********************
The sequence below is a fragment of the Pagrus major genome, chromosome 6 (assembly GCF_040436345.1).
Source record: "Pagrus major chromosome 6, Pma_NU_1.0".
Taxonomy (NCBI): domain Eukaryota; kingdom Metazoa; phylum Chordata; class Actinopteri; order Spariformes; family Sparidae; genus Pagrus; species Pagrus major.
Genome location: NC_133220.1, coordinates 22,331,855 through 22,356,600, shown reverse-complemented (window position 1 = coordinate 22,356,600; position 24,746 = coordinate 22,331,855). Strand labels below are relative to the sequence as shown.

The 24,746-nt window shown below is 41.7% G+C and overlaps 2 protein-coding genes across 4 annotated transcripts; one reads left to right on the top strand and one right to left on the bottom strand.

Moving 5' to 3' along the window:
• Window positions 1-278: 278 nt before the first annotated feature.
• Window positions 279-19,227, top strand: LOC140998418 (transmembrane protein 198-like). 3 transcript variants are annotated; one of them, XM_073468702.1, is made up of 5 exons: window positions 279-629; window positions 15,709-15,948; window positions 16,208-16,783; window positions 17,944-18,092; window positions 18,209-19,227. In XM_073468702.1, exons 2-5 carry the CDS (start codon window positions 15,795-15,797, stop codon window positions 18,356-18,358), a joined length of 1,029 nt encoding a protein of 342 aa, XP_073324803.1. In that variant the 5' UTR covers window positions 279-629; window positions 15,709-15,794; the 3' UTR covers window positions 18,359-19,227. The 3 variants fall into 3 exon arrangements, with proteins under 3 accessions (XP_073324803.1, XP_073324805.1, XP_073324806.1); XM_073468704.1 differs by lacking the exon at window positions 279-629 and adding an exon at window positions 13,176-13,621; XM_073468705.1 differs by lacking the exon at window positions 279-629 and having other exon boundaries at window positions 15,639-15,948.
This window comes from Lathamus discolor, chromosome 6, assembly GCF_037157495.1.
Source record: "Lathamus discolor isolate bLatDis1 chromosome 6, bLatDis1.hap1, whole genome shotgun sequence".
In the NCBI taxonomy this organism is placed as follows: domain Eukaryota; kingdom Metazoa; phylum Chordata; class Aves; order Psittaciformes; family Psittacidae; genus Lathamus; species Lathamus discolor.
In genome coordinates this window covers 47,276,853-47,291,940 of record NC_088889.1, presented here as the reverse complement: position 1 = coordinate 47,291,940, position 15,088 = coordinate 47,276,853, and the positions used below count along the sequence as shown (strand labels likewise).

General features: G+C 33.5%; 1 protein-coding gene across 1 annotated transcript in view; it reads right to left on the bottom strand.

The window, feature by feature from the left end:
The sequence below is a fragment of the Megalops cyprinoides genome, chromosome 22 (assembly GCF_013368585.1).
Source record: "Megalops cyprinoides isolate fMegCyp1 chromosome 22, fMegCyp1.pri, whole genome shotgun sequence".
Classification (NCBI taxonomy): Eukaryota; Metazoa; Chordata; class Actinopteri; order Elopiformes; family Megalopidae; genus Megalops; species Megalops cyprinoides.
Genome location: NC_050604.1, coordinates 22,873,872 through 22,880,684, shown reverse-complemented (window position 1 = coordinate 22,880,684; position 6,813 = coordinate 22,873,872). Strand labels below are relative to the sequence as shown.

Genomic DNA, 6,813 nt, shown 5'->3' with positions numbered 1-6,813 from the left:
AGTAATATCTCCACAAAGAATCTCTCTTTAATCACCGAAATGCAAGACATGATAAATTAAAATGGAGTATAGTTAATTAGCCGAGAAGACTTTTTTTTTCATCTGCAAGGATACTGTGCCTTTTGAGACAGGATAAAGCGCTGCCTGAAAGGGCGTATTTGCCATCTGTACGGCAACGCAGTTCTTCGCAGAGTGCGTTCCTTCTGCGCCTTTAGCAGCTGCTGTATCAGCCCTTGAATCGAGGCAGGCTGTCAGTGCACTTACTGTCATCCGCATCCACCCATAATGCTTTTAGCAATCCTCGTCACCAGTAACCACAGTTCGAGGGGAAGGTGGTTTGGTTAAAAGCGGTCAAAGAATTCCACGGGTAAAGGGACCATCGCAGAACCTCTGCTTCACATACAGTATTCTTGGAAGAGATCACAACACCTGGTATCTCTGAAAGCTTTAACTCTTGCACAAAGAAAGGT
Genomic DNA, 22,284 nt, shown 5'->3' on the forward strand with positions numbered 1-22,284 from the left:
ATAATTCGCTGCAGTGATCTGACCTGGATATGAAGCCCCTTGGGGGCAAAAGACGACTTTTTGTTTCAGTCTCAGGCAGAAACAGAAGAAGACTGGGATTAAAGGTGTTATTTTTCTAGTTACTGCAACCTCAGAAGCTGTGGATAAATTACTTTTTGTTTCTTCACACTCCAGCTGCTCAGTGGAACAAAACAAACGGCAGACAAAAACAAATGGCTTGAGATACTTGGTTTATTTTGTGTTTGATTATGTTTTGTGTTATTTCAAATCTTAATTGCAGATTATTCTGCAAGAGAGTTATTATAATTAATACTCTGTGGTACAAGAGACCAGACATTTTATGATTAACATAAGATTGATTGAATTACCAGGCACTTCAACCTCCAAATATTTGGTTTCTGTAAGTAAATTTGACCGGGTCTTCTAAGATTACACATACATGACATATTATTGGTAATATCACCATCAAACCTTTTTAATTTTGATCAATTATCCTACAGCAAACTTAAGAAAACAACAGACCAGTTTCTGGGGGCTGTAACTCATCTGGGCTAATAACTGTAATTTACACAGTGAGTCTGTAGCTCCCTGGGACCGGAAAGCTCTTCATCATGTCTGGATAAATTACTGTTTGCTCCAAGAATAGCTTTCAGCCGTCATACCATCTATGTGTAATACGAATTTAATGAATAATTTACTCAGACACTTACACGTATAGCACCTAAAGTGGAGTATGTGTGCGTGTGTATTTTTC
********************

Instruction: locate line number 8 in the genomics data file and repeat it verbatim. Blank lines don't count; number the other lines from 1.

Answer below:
• Window positions 279-19,227, top strand: LOC140998418 (transmembrane protein 198-like). 3 transcript variants are annotated; one of them, XM_073468702.1, is made up of 5 exons: window positions 279-629; window positions 15,709-15,948; window positions 16,208-16,783; window positions 17,944-18,092; window positions 18,209-19,227. In XM_073468702.1, exons 2-5 carry the CDS (start codon window positions 15,795-15,797, stop codon window positions 18,356-18,358), a joined length of 1,029 nt encoding a protein of 342 aa, XP_073324803.1. In that variant the 5' UTR covers window positions 279-629; window positions 15,709-15,794; the 3' UTR covers window positions 18,359-19,227. The 3 variants fall into 3 exon arrangements, with proteins under 3 accessions (XP_073324803.1, XP_073324805.1, XP_073324806.1); XM_073468704.1 differs by lacking the exon at window positions 279-629 and adding an exon at window positions 13,176-13,621; XM_073468705.1 differs by lacking the exon at window positions 279-629 and having other exon boundaries at window positions 15,639-15,948.